Many sportsmen will alternate between hunting and fishing, spending one day in a deer stand or duck blind and another one fishing at the coast or in a rivers or lake. With marsh hen season comes the possibility for the South Carolina sportsman to be both a hunter and fisherman on the same outing, and the Broad River offers what may be the best opportunity for casting and blasting in the Palmetto State.
Drawing a bead on a marsh bird
Conditioned by years of hunting fast -moving birds on solid ground, many hunters have to adjust the way they home in on their targets when going after marsh hens.
"Leading the bird is rarely as challenging as quail or dove; one to three feet of lead is adequate if the hunter does not stop his swing," said veteran hunter Tony Royal of Beaufort.
This makes it sound too easy, but a slow target offers challenges of its own. Many hunters will overcompensate and not lead the bird or not follow through with the shot, hesitating like they have just swung their gun on a stationary target.
"Misses are obvious because the pattern is visible on the water," said Royal, who has had the opportunity to hunt marsh hens with many hunters new to the sport. "I have seen many good shots miss these slow birds three and four feet behind. It is really a good learning experience and teaches us the importance of maintaining a sustained lead and following through."
Marsh hens will often not flush until the boat is relatively close, so a more sporting gauge is often used, down to as small as a .410.
"We like small gauge shotguns like 20, 28, and .410," he said. "Small gauges make the sport a little more of a challenge; I personally use a side-by-side 28 gauge."
Another consideration when choosing what gun to use is price.
"You want to make sure you do not use a very high-class shotgun due to the fact it will be exposed to salty air and possibly spray," Plair said.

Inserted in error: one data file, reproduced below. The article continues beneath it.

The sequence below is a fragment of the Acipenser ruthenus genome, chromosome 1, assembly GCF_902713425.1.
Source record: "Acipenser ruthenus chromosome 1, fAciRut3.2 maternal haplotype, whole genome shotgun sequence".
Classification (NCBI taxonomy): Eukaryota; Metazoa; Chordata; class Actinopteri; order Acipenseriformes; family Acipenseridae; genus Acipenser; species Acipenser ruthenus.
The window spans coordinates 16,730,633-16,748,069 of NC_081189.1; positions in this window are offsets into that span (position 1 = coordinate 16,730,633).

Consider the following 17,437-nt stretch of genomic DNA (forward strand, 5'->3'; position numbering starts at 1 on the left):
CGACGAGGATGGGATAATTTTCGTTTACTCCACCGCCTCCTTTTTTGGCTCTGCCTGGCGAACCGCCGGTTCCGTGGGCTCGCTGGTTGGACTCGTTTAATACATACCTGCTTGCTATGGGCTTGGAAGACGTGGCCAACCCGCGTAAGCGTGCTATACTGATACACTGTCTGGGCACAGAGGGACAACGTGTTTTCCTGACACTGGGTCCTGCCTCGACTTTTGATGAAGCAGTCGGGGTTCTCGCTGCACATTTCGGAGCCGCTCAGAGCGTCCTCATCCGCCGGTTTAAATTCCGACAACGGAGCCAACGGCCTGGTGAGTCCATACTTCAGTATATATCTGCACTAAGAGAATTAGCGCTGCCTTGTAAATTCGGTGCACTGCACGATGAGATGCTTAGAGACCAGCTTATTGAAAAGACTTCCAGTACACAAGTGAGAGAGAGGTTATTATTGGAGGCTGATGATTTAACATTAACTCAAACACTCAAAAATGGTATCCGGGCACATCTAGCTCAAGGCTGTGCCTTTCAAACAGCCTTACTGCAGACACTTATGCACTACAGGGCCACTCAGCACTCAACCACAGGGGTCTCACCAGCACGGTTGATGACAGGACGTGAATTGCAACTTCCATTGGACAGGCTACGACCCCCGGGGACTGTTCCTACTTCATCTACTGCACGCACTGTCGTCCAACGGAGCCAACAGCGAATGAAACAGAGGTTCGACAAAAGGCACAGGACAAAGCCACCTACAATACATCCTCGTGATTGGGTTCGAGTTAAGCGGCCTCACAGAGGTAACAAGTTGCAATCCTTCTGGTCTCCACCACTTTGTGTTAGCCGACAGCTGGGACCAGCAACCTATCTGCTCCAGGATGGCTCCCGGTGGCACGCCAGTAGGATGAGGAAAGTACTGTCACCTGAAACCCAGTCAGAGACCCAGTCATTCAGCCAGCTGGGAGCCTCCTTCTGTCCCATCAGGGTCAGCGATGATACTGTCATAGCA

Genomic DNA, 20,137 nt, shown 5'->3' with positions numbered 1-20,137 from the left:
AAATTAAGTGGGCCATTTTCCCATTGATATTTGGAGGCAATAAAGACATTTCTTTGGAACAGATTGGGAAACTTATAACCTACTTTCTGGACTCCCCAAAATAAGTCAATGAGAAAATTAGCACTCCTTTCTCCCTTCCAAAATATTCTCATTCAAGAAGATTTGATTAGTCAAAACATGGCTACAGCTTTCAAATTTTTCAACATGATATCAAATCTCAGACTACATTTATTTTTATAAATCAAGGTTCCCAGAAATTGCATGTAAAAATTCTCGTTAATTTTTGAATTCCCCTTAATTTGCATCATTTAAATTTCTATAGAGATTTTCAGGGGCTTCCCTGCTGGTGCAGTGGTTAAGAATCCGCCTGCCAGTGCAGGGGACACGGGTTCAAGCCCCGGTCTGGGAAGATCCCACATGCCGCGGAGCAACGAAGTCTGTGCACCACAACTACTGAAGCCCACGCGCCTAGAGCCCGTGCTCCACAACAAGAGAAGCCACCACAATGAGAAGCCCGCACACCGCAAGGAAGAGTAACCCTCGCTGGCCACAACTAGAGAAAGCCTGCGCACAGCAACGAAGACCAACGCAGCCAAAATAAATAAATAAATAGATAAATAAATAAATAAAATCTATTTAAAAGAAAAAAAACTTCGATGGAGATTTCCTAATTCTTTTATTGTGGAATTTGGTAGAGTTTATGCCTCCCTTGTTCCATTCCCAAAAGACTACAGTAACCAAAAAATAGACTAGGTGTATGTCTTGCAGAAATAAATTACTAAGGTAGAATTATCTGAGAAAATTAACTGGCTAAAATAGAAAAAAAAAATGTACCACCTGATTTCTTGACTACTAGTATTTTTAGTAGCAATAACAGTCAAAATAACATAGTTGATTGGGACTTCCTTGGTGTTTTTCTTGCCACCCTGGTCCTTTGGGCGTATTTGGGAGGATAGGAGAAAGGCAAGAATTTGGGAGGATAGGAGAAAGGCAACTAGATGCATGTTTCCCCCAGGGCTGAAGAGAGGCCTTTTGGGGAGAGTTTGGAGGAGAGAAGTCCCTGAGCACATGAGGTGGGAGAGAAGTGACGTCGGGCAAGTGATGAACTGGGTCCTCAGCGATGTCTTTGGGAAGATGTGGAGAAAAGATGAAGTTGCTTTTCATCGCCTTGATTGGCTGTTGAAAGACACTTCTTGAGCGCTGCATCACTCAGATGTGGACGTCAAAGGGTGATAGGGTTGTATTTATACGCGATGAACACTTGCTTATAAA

A good cleaning and oiling after every outing is a requirement for any shotgun used to hunt marsh hens.
Hunting may require adjustments both during and after, but it also allows hunters to experience a different kind of bird hunting.
An oft-repeated recipe for marsh hens is to pay someone to clean the birds and then pay the same someone to eat them.
Because of marsh hen's reputation of being less-than-palatable, sportsman have sometimes exhibited less than sportsman-like behavior, returning empty-handed after a successful day hunting.
The S.C. Department of Natural Resources has a term for disposing of gamebirds - wanton waste, which is illegal. Rails are considered migratory game birds in South Carolina and fall under those regulations. A person convicted of wanton waste in a state court can be fined up to $500 fine and receive30 days in jail. A conviction of wanton waste in a federal court can result in a $15,000 fine and a year in jail. Any plan for hunting marsh hens should also include a plan for the harvest after the hunt is over.
Many recipes can be found online for marsh hen, but most have a few things in common. Birds should be skinned and not plucked, because their skin is tough and unpalatable. Overnight brining in salty water with a little vinegar will eliminate the "fishy" taste.
Fried, smothered in gravy and served over rice is usually the recommended preparation. That sounds pretty darn good, and according to many of the old folks living in the Lowcountry it is exceptional. Anyone claiming that marsh hens are not worth eating probably has never had them prepared correctly.
WHERE/WHEN TO GO - Redfish can be caught from mouth of the Broad River upstream to the burnt railroad trestle on the Jasper/Beaufort County line, and most any of the marshes along the river hold marsh hens. The season on marsh hens runs from Oct. 22 and ends Dec. 24. Rails can be hunted from 30 minutes before sunrise until sunset. Redfish are caught year-round on the river.
GEAR - For redfish, 7-foot medium-action spinning outfits with reels spooled with braided lines are ideal. On outgoing tides, float a live or artificial bait under a popping cork. Live or artificial baits rigged with little to no weight are best for tailing reds in the grass and schooling reds on low tide. Fly-fishermen should use 7- to 8-weight rods with floating fly lines. When hunting for marsh hens, many hunters shoot smaller-gauge shotguns: 20-, 28- and .410s are popular. Non-toxic shot is required. A net with a long handle is needed to scoop up the fallen birds.
GUIDES/INFO - Capt. Tuck Scott, Capt. Owen Plair, Bay Street Outfitters, 843-524-5250, www.baystreetoutfitters.com; Beaufort Boat and Dock Supply, 843-986-0552.
ACCOMMODATIONS - Beaufort Visitor and Convention Bureau, 800-638-3525, www.beaufortsc.org.
MAPS - Capt. Segull's Nautical Charts, 888-473-4855, www.captainsegullcharts.com; Top Spot waterproof map N233, is available from local tackle shops.